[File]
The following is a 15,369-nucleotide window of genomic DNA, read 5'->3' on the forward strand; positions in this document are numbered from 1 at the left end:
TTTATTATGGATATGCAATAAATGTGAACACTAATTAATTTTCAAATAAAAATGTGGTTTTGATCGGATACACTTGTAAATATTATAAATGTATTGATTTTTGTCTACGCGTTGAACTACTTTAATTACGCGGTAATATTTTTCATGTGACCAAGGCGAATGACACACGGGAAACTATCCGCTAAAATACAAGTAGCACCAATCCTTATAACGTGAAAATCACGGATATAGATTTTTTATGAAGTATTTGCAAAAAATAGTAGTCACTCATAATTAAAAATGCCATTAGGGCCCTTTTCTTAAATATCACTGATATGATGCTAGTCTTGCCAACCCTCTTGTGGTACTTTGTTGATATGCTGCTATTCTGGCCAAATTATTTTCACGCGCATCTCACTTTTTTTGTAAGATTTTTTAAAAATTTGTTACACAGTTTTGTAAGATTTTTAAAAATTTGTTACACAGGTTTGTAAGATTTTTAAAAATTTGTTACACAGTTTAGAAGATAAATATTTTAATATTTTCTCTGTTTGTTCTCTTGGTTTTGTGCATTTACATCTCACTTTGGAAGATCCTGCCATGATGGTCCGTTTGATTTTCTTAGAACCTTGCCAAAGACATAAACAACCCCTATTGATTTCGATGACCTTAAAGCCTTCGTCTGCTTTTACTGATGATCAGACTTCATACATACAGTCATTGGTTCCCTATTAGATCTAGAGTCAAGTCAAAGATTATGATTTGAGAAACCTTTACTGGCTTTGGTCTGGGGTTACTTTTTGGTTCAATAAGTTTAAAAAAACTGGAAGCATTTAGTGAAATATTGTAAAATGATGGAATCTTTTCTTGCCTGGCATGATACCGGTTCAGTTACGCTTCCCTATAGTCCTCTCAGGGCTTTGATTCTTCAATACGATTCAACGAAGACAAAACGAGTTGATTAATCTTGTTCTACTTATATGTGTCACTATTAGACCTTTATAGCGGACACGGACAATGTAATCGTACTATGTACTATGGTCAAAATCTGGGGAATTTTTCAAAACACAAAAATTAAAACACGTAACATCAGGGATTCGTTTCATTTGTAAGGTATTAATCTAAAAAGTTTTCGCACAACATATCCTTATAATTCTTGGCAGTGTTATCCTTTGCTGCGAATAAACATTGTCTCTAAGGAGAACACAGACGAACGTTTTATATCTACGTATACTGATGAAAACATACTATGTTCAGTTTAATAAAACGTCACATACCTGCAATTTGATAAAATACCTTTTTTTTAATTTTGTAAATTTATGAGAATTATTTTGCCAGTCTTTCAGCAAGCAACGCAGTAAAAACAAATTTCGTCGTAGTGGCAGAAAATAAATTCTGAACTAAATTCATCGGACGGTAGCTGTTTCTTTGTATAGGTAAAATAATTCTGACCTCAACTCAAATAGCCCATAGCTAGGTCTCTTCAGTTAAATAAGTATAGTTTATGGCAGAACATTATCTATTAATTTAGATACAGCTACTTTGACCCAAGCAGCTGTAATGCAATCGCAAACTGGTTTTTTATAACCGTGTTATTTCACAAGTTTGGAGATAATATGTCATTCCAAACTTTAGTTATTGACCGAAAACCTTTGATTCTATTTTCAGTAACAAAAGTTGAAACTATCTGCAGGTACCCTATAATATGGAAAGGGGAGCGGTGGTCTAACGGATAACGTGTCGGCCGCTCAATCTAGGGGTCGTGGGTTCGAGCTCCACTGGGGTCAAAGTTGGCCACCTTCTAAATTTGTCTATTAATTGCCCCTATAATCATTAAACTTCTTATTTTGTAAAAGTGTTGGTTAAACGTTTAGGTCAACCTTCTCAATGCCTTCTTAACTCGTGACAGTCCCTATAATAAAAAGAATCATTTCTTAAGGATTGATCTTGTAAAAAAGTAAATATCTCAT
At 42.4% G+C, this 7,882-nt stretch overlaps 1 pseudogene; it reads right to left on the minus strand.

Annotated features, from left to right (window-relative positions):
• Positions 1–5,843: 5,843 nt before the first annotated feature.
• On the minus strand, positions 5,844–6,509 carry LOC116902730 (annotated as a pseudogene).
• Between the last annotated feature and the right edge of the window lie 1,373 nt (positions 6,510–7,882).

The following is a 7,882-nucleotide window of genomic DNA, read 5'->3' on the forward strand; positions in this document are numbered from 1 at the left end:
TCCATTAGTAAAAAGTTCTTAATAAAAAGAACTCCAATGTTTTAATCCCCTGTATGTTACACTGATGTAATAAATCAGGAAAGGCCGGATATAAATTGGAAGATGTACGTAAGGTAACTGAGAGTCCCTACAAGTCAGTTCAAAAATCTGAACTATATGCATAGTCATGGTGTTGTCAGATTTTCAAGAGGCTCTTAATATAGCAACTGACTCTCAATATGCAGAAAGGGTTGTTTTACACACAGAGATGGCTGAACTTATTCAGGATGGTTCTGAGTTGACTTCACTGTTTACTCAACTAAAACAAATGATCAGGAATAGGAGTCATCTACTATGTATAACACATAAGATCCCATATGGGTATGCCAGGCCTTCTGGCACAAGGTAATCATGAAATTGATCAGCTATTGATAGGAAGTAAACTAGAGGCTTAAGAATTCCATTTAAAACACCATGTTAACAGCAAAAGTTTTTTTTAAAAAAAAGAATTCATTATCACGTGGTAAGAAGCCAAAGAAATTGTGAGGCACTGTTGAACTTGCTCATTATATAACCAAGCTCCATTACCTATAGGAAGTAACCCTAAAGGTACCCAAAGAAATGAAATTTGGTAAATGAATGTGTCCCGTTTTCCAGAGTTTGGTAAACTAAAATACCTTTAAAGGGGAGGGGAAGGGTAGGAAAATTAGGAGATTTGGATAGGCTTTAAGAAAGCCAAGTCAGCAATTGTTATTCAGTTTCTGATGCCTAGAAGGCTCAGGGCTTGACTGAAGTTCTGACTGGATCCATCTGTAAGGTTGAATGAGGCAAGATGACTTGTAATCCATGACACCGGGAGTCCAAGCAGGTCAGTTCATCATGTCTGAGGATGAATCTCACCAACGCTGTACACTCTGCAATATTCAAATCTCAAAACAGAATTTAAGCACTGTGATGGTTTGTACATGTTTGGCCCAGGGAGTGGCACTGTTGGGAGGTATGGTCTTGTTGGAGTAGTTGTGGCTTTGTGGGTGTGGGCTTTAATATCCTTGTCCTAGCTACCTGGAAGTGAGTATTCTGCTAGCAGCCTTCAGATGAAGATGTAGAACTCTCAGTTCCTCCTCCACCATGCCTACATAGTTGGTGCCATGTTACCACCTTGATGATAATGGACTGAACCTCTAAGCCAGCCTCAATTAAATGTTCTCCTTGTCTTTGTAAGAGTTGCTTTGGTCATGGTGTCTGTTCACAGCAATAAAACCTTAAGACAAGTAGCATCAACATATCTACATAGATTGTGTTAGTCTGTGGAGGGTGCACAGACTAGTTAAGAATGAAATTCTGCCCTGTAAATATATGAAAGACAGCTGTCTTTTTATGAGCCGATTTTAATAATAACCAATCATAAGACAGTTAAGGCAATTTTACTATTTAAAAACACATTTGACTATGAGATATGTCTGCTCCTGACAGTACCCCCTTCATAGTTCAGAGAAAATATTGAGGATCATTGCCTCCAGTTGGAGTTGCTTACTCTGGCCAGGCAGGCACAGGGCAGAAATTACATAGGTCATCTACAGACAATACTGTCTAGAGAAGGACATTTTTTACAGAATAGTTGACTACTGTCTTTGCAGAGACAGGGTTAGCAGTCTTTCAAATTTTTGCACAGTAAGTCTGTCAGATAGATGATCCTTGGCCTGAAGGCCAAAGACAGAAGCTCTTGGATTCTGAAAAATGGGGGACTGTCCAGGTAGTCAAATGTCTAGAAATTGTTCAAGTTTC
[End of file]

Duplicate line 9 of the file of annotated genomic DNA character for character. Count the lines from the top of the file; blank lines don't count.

TCCATTAGTAAAAAGTTCTTAATAAAAAGAACTCCAATGTTTTAATCCCCTGTATGTTACACTGATGTAATAAATCAGGAAAGGCCGGATATAAATTGGAAGATGTACGTAAGGTAACTGAGAGTCCCTACAAGTCAGTTCAAAAATCTGAACTATATGCATAGTCATGGTGTTGTCAGATTTTCAAGAGGCTCTTAATATAGCAACTGACTCTCAATATGCAGAAAGGGTTGTTTTACACACAGAGATGGCTGAACTTATTCAGGATGGTTCTGAGTTGACTTCACTGTTTACTCAACTAAAACAAATGATCAGGAATAGGAGTCATCTACTATGTATAACACATAAGATCCCATATGGGTATGCCAGGCCTTCTGGCACAAGGTAATCATGAAATTGATCAGCTATTGATAGGAAGTAAACTAGAGGCTTAAGAATTCCATTTAAAACACCATGTTAACAGCAAAAGTTTTTTTTAAAAAAAAGAATTCATTATCACGTGGTAAGAAGCCAAAGAAATTGTGAGGCACTGTTGAACTTGCTCATTATATAACCAAGCTCCATTACCTATAGGAAGTAACCCTAAAGGTACCCAAAGAAATGAAATTTGGTAAATGAATGTGTCCCGTTTTCCAGAGTTTGGTAAACTAAAATACCTTTAAAGGGGAGGGGAAGGGTAGGAAAATTAGGAGATTTGGATAGGCTTTAAGAAAGCCAAGTCAGCAATTGTTATTCAGTTTCTGATGCCTAGAAGGCTCAGGGCTTGACTGAAGTTCTGACTGGATCCATCTGTAAGGTTGAATGAGGCAAGATGACTTGTAATCCATGACACCGGGAGTCCAAGCAGGTCAGTTCATCATGTCTGAGGATGAATCTCACCAACGCTGTACACTCTGCAATATTCAAATCTCAAAACAGAATTTAAGCACTGTGATGGTTTGTACATGTTTGGCCCAGGGAGTGGCACTGTTGGGAGGTATGGTCTTGTTGGAGTAGTTGTGGCTTTGTGGGTGTGGGCTTTAATATCCTTGTCCTAGCTACCTGGAAGTGAGTATTCTGCTAGCAGCCTTCAGATGAAGATGTAGAACTCTCAGTTCCTCCTCCACCATGCCTACATAGTTGGTGCCATGTTACCACCTTGATGATAATGGACTGAACCTCTAAGCCAGCCTCAATTAAATGTTCTCCTTGTCTTTGTAAGAGTTGCTTTGGTCATGGTGTCTGTTCACAGCAATAAAACCTTAAGACAAGTAGCATCAACATATCTACATAGATTGTGTTAGTCTGTGGAGGGTGCACAGACTAGTTAAGAATGAAATTCTGCCCTGTAAATATATGAAAGACAGCTGTCTTTTTATGAGCCGATTTTAATAATAACCAATCATAAGACAGTTAAGGCAATTTTACTATTTAAAAACACATTTGACTATGAGATATGTCTGCTCCTGACAGTACCCCCTTCATAGTTCAGAGAAAATATTGAGGATCATTGCCTCCAGTTGGAGTTGCTTACTCTGGCCAGGCAGGCACAGGGCAGAAATTACATAGGTCATCTACAGACAATACTGTCTAGAGAAGGACATTTTTTACAGAATAGTTGACTACTGTCTTTGCAGAGACAGGGTTAGCAGTCTTTCAAATTTTTGCACAGTAAGTCTGTCAGATAGATGATCCTTGGCCTGAAGGCCAAAGACAGAAGCTCTTGGATTCTGAAAAATGGGGGACTGTCCAGGTAGTCAAATGTCTAGAAATTGTTCAAGTTTC